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Water en land

Mens en Milieu

Marine bacteria, www.nioz.nl, Koninklijk NIOZ

Bacteria

Bacteria are so small that they can only be seen with a powerful microscope. However, they have a tremendous influence on all other organsims. The easiest way to recognize the various species is by the way they react to chemicals. The sea is full of bacteria, millions per liter seawater. Scientists estimate 5 to 10 million different species of bacteria living in the sea. Without bacteria, salt-tolerant plants would not be able to grow.

On Texel


, Sytske Dijksen, www.fotofitis.nl

Water found in ditches in the woods and puddles on marshes sometimes have a thin layer floating on the surface that looks like oil. Most people are so accustomed to seeing dirty water that they assume this film is a sign of pollution. However if you stick your finger in it, the film breaks apart into small specks whereas a film of oil remains more or less an entity. This film is an iron bacteria and totally natural. Water on Texel contains a high amount of iron. So it's not strange to find this bacterium here. In the picture above, you see footprints from a bird in the iron bacteria.

  • Makes some sick, helps others to prosper

    Some bacteria species cause illnesses. Several examples are fire blight in hawthorns, Lyme disease transferred to people by ticks and contamination of oysters and mussels with Campylobacter. Without bacteria, viruses cannot exist. Viruses make up an important group of pathogens.

    Rhizobacteria are species that grow in the vicinity of plant roots. There are even salt-tolerant rhizobacteria species that promote plant growth, first discovered among glasswort roots. Scientists in India were able to isolate the rhizobacteria and found that they even advance growth when the salt concentrations are high. This is good news for farmers whose land is plagued by salty seepage.

  • Important cleaners

    Bacteria form the 'garbage collectors' everywhere in nature. They are major decomposers of dead plants and animals so that the elements can be used again in the food cycle. Without this recycling service, life on earth would be impossible. You even find bacteria in the oxygen-depleted bottoms on tidal flats, where they use sulphuric compounds in the mud to produce the necessary energy to grow.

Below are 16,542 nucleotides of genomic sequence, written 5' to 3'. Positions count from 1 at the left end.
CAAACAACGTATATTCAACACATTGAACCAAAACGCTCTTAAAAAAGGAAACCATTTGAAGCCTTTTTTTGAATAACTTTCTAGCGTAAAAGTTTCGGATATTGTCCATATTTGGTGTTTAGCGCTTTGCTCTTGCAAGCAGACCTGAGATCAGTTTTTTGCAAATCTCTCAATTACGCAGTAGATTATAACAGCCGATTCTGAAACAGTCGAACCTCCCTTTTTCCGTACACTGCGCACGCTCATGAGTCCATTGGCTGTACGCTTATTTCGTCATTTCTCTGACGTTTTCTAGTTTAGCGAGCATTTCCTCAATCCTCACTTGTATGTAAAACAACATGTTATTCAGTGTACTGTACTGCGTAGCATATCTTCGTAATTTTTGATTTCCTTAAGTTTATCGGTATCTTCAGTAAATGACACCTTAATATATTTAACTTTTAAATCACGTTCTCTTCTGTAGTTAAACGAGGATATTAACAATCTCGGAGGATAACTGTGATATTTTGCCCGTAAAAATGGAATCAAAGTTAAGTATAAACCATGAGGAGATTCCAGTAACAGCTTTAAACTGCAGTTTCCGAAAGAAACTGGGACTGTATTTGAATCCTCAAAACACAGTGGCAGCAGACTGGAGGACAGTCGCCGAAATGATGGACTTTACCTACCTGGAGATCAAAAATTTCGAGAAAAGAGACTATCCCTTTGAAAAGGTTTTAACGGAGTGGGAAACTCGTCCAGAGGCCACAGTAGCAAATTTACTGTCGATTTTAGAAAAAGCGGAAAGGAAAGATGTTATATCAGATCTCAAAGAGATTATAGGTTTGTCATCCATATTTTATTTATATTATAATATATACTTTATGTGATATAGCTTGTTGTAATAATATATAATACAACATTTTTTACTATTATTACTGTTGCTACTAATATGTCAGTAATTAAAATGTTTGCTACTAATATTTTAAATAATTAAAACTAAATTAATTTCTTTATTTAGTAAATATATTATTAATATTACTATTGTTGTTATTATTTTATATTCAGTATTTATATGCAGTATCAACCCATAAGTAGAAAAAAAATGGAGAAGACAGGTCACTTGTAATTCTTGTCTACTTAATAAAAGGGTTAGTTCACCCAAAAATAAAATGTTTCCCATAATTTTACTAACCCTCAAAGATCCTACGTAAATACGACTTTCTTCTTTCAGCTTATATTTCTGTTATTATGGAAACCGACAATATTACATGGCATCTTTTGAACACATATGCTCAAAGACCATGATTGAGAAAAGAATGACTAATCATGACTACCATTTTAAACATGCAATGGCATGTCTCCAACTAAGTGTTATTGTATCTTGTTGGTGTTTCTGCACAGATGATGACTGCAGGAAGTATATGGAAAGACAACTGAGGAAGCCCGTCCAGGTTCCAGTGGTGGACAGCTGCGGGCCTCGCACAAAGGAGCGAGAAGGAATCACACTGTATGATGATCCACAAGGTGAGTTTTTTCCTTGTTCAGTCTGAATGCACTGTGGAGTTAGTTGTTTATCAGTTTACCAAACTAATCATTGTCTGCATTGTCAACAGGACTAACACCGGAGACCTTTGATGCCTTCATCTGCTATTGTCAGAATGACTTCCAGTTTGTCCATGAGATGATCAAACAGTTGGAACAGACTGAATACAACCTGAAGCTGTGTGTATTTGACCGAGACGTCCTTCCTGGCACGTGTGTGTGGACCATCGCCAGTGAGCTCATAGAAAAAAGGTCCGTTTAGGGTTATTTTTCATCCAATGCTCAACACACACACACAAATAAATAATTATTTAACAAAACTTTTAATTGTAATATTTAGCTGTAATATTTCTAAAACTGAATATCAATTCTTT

In addition to 'collecting the garbage', bacteria also clean up waste. They are essential in purifying wastewater. They grow on the organic material and nitrogen and phosphate compounds, forming flakes which sink to the bottom. This mud is easy to remove from the water. On Texel, the mud is dried and sold for various industrial processes, such as cement-making. There is also an extra water purification stage on Texel, the helophyte filter. Again, bacteria play an important role by removing even more organic material out of the water, resulting in practically drinkable water.

  • Bacteria as oil consumer

    Bacteria don't just degrade dead plants and animals. They also help to degrade oil. During the oil disaster in the Gulf of Mexico in April 2010, bacteria performed excellent work within a short period of time. It took months to plug the leak. However once that succeeded, the bacteria consumed the oil much faster than ever expected: within three weeks. The scientists who performed the studies don't totally understand how an organism which usually needs nitrogen and phosphorus to grow and make new cells is able to work so quickly in a material where these elements were practically lacking. Nor is this reason to think that oil spills are not dangerous for nature. The water may have been cleansed of the muck, however many animals had been killed beforehand. In addition, the greenhouse gas CO2 is produced by the bacteria in the process of degradation.